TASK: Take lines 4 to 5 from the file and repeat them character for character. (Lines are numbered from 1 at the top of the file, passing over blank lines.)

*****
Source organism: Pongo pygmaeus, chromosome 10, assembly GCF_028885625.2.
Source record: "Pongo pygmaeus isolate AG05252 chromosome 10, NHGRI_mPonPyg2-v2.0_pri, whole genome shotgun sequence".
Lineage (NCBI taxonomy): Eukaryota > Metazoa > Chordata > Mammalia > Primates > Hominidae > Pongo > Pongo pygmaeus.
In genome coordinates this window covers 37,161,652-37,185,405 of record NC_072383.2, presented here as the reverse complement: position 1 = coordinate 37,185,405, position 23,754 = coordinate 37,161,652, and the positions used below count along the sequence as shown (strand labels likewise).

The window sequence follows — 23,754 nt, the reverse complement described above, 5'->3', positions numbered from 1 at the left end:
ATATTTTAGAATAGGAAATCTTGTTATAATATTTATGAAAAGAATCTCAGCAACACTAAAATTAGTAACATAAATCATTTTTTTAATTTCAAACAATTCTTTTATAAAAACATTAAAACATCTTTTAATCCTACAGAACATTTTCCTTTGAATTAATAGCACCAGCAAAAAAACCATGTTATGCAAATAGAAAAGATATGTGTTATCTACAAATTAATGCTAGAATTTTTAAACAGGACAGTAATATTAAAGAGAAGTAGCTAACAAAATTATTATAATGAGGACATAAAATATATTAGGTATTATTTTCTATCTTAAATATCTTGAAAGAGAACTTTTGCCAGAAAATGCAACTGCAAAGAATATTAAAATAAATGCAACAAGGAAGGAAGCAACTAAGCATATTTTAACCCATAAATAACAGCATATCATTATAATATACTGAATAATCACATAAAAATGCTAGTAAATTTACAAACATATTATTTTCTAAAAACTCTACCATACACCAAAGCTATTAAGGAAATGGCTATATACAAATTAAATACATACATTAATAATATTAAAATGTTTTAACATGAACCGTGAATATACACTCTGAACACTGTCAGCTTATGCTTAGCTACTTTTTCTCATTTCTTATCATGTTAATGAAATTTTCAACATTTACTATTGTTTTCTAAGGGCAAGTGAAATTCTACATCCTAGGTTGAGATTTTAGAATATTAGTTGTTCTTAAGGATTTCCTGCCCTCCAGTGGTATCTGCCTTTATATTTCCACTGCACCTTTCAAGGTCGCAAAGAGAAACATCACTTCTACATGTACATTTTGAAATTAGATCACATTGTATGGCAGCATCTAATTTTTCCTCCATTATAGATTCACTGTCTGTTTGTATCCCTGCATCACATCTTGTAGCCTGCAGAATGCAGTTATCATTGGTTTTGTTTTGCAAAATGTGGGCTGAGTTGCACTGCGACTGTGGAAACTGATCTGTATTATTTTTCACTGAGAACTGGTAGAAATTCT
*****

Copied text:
In genome coordinates this window covers 37,161,652-37,185,405 of record NC_072383.2, presented here as the reverse complement: position 1 = coordinate 37,185,405, position 23,754 = coordinate 37,161,652, and the positions used below count along the sequence as shown (strand labels likewise).

The window sequence follows — 23,754 nt, the reverse complement described above, 5'->3', positions numbered from 1 at the left end: